In 1917 Wolf von Dewall wrote in a review in Weltwirschaftliches Archiv Vol. 9 that the Chronicle & Directory was available on every desk in the "Far East". More than 100 years later it is challenging to collect one complete set of the books. Published from 1863-1941 in Hong Kong, we expect there to be 79 books. Of these 79 books we found 78 listed in online catalogs of memory institutions around the globe. The EIB project has managed to digitize or acquire digital copies of 74 books from 13 different holding institutions. No single institution has a complete set of these volumes: their collections very between 1 and 37 books. Some institutions had already digitized copies available, many did not. Besides regular digitization orders financed by the EIB project, digitization was made possible through generous support of holding institutions and personal contacts. The gaps in the digital collection are due to prohibitively high digitization costs at some institutions, or lack of response from the holding institution or in one case incorrect catalogue information, where the catalogued microfilm did not contain a copy of the Chronicle & Directory but some other business directory from Hong Kong.
We started building the Asia Directory digital collection in December 2015 with a copy of the 1863 Chronicle & Directory held by the Staats- und Universitätsbibliothek Hamburg. Soon after the largest available batch of 37 books was ordered at the Staatsbibliothek zu Berlin. Only knowing the obvious and simple structure of the 1863 Chronicle & Directory and assuming that the size and structure would be relatively stable over time, we asked the digitization contractor for delivery of batches based on book sections defined in the printed table of contents. This turned out to be ineffective and error-prone, since the principles on which the table of contents were created and the size and contents of the books changed over time. Subsequent digitization was delivered as book batches and a separate segmentation workflow was implemented to create reliable tables of contents, enabling page ranges to be generated for each section of the volumes—such as the foreign resident listings. In addition, an image pre-processing for OCR optimization was implemented, due to poor paper and print quality observed with the late 1930s volumes.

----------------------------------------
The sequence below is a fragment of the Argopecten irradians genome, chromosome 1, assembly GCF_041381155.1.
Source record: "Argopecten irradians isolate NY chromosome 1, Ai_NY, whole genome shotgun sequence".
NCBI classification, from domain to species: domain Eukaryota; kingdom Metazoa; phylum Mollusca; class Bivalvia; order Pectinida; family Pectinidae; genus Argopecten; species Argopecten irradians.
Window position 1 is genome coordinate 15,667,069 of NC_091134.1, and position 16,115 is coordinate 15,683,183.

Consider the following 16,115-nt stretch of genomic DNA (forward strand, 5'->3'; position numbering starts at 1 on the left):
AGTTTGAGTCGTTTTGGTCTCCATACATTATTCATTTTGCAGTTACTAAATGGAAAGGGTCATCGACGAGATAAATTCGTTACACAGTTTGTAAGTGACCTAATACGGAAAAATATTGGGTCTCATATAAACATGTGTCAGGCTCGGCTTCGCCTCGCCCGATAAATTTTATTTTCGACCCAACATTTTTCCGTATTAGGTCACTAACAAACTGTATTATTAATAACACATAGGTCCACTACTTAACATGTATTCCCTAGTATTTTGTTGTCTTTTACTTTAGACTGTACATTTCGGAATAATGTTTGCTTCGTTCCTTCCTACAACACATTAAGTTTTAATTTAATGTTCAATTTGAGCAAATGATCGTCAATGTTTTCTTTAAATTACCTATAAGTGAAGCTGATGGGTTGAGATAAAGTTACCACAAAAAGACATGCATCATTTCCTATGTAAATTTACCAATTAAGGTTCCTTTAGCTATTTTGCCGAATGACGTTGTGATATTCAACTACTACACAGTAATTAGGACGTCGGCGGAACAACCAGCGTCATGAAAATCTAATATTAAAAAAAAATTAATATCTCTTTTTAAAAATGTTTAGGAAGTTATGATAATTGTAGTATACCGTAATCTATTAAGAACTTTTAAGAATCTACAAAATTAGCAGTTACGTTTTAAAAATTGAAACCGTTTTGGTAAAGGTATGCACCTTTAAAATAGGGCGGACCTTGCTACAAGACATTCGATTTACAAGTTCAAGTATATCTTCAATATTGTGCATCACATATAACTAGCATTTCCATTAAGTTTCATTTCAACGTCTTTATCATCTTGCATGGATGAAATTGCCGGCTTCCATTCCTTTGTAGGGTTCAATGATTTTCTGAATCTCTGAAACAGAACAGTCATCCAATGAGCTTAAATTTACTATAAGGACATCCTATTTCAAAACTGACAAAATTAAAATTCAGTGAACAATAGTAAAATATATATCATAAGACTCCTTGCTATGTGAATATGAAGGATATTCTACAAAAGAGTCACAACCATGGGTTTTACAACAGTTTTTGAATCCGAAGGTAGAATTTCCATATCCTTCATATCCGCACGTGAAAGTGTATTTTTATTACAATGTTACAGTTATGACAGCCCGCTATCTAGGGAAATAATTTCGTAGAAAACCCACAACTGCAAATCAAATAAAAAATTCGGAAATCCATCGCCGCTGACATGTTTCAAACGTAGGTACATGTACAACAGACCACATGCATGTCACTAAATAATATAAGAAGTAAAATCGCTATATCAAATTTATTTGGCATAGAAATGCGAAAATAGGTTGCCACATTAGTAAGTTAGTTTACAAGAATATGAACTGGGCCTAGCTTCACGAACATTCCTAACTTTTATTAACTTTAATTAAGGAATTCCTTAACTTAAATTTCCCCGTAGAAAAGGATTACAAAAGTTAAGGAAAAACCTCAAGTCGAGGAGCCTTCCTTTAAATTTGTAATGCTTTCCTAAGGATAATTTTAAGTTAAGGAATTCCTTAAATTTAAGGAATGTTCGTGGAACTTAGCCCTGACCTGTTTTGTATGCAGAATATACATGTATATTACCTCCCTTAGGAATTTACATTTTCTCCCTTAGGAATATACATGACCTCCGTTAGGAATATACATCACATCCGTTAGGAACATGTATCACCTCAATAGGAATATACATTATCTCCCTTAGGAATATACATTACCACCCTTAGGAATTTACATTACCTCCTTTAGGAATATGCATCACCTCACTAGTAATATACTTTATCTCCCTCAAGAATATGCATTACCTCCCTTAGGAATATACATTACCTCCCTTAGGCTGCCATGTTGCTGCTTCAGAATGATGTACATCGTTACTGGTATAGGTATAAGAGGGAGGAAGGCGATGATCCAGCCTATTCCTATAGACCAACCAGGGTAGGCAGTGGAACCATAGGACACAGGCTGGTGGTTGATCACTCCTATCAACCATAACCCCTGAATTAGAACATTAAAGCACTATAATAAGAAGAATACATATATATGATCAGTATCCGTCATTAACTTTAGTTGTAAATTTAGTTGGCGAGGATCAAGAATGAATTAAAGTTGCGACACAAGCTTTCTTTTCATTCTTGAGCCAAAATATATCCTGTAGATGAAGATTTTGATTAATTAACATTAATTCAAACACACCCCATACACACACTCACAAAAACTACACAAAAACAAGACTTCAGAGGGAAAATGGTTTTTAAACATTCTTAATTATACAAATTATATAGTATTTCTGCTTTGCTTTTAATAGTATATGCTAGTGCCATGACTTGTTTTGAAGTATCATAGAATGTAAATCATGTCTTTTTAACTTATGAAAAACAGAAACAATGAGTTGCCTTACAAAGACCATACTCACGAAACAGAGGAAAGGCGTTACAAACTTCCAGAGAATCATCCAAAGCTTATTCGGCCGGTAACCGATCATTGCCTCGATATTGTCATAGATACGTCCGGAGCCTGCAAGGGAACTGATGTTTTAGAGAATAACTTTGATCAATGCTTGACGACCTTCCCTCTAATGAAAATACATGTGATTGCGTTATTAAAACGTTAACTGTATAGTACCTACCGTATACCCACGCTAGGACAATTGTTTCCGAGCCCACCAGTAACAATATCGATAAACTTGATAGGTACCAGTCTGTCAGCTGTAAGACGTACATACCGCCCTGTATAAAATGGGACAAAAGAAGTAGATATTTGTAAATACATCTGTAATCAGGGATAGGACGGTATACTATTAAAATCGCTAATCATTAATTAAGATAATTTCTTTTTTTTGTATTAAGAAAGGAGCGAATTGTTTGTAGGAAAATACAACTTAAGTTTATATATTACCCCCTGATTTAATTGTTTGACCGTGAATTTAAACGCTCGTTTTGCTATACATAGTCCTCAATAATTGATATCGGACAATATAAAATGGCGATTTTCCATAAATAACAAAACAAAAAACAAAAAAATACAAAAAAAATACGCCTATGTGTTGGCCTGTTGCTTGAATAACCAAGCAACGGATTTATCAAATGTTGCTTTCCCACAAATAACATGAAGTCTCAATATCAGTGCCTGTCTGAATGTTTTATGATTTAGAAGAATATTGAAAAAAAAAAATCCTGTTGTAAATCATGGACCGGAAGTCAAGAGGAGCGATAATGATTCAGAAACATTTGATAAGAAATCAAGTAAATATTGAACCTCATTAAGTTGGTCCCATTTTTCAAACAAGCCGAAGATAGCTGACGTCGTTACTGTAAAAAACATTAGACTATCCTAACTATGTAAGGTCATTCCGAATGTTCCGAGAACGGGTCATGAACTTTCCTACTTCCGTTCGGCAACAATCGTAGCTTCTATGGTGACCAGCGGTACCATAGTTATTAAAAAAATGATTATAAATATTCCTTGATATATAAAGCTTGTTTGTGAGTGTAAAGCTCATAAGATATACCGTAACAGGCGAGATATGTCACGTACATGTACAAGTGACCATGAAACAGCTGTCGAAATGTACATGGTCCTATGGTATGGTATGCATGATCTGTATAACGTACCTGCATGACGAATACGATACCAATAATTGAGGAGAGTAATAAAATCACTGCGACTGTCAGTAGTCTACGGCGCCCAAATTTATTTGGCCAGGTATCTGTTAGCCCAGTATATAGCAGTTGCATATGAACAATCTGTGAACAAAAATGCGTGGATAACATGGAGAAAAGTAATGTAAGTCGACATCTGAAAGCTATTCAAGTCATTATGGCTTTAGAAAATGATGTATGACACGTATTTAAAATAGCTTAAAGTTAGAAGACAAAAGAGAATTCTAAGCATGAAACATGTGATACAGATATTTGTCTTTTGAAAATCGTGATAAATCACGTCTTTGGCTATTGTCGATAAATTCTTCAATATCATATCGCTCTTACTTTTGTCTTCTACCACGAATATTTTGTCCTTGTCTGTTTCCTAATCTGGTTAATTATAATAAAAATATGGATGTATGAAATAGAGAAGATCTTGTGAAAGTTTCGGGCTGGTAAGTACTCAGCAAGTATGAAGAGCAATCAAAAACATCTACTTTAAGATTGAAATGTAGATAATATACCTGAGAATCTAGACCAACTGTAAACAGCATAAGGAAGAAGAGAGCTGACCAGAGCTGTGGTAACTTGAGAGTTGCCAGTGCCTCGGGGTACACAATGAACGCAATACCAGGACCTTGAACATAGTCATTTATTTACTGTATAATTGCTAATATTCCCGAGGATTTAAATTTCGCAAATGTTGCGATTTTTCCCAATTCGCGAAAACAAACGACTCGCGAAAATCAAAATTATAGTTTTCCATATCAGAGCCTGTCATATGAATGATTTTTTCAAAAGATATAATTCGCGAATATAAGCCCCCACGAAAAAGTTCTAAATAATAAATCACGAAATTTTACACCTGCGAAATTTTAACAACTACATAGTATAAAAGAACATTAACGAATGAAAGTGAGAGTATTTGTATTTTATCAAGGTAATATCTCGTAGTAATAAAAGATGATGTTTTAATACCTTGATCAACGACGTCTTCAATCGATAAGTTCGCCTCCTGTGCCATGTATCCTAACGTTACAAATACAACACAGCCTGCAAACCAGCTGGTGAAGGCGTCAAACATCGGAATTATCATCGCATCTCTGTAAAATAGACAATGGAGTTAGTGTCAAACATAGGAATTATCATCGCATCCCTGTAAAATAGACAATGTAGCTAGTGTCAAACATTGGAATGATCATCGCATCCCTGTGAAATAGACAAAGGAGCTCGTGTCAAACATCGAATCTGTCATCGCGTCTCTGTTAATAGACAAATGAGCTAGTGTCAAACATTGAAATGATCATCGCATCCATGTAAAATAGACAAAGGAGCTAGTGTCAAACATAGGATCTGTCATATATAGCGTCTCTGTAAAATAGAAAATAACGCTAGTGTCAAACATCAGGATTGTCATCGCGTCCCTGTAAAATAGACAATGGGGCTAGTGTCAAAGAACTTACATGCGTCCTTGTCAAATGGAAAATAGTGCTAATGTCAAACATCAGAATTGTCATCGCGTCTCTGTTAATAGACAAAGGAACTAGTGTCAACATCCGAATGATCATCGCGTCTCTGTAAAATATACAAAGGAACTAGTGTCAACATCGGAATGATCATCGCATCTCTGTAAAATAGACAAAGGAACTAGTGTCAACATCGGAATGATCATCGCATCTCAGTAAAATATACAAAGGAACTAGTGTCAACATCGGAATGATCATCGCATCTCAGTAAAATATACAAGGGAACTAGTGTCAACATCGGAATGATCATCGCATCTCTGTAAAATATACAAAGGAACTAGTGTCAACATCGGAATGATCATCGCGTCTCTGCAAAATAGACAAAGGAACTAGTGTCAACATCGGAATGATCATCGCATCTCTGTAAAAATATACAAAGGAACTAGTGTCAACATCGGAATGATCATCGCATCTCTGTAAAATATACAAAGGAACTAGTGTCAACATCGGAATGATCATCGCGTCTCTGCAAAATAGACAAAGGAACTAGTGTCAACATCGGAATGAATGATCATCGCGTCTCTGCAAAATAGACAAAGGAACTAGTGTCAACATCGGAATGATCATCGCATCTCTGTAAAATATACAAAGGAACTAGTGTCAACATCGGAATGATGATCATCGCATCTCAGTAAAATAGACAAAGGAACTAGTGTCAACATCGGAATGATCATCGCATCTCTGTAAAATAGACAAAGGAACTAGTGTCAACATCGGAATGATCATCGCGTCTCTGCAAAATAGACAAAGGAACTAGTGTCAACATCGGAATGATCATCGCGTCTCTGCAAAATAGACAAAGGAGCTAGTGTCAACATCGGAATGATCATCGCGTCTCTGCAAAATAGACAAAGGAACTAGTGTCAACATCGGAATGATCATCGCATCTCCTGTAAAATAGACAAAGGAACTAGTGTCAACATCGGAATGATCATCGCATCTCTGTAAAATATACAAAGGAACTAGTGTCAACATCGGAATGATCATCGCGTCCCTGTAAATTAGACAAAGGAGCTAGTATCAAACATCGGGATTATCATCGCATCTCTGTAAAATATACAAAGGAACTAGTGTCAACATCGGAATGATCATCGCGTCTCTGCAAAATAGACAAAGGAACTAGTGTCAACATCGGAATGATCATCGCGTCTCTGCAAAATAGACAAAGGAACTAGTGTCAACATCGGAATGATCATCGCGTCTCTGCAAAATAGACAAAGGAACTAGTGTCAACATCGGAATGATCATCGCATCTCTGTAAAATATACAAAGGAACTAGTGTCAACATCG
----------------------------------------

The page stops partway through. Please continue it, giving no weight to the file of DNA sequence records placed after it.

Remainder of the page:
The Foreign Residents Listings are particularly suitable for digital recording and quantitative studies because of their structure as a list. However, the effort required to collect the data across all available years should not be underestimated because of the inconsistencies. For example, volumes from earlier publication years differ from later years in the order of the individual parts of the list (occupation and institution are interchanged and the institution is indicated in parentheses). This leads to difficulties especially in the automatic categorization of list entries, since the recognition pattern is different. However, as these patterns are often consistent over several years, the effort is worthwhile as the Directories provide unique access to the dynamic developments of trade in the Asian region. Relationships between traders, agencies, firms, and partners, as well as localities, can be captured in networks and observed over a period of approximately 80 years - which is a distinctive feature of this source and can provide unique inputs for historical research.